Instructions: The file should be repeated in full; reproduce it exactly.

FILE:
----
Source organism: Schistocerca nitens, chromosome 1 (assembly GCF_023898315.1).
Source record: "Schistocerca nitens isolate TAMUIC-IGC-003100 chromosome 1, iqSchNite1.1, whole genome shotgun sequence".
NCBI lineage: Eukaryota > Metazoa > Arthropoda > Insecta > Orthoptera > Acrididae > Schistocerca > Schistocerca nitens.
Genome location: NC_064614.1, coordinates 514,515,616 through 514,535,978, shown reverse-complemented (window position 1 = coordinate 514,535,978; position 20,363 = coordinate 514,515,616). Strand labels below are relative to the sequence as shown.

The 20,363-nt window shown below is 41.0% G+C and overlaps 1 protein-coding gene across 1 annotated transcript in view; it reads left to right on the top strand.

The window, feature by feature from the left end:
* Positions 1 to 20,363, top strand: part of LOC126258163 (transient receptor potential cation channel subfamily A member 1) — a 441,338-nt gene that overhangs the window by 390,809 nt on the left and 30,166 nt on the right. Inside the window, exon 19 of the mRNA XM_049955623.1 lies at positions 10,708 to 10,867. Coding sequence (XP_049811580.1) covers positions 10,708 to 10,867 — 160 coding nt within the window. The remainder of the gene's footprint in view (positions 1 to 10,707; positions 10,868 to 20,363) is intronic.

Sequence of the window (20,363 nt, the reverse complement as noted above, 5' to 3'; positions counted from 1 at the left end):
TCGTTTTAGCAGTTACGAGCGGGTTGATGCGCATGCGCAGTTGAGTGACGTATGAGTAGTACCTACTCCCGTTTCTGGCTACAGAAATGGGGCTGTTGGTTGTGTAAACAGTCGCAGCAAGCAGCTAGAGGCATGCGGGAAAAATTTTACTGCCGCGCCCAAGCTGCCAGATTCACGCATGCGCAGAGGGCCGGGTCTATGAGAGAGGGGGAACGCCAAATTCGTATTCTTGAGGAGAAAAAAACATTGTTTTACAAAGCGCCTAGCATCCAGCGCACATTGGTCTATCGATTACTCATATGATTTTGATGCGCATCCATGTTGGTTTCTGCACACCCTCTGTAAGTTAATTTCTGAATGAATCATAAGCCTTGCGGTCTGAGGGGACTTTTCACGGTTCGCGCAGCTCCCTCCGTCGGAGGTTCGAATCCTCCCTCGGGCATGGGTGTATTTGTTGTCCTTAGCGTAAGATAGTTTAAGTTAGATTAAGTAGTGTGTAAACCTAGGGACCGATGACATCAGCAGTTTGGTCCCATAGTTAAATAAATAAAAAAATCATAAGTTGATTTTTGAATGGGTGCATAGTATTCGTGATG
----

Source organism: Schistocerca nitens, chromosome 1 (assembly GCF_023898315.1).
Source record: "Schistocerca nitens isolate TAMUIC-IGC-003100 chromosome 1, iqSchNite1.1, whole genome shotgun sequence".
NCBI lineage: Eukaryota > Metazoa > Arthropoda > Insecta > Orthoptera > Acrididae > Schistocerca > Schistocerca nitens.
Genome location: NC_064614.1, coordinates 514,515,616 through 514,535,978, shown reverse-complemented (window position 1 = coordinate 514,535,978; position 20,363 = coordinate 514,515,616). Strand labels below are relative to the sequence as shown.

The 20,363-nt window shown below is 41.0% G+C and overlaps 1 protein-coding gene across 1 annotated transcript in view; it reads left to right on the top strand.

The window, feature by feature from the left end:
* Positions 1 to 20,363, top strand: part of LOC126258163 (transient receptor potential cation channel subfamily A member 1) — a 441,338-nt gene that overhangs the window by 390,809 nt on the left and 30,166 nt on the right. Inside the window, exon 19 of the mRNA XM_049955623.1 lies at positions 10,708 to 10,867. Coding sequence (XP_049811580.1) covers positions 10,708 to 10,867 — 160 coding nt within the window. The remainder of the gene's footprint in view (positions 1 to 10,707; positions 10,868 to 20,363) is intronic.

Sequence of the window (20,363 nt, the reverse complement as noted above, 5' to 3'; positions counted from 1 at the left end):
TCGTTTTAGCAGTTACGAGCGGGTTGATGCGCATGCGCAGTTGAGTGACGTATGAGTAGTACCTACTCCCGTTTCTGGCTACAGAAATGGGGCTGTTGGTTGTGTAAACAGTCGCAGCAAGCAGCTAGAGGCATGCGGGAAAAATTTTACTGCCGCGCCCAAGCTGCCAGATTCACGCATGCGCAGAGGGCCGGGTCTATGAGAGAGGGGGAACGCCAAATTCGTATTCTTGAGGAGAAAAAAACATTGTTTTACAAAGCGCCTAGCATCCAGCGCACATTGGTCTATCGATTACTCATATGATTTTGATGCGCATCCATGTTGGTTTCTGCACACCCTCTGTAAGTTAATTTCTGAATGAATCATAAGCCTTGCGGTCTGAGGGGACTTTTCACGGTTCGCGCAGCTCCCTCCGTCGGAGGTTCGAATCCTCCCTCGGGCATGGGTGTATTTGTTGTCCTTAGCGTAAGATAGTTTAAGTTAGATTAAGTAGTGTGTAAACCTAGGGACCGATGACATCAGCAGTTTGGTCCCATAGTTAAATAAATAAAAAAATCATAAGTTGATTTTTGAATGGGTGCATAGTATTCGTGATG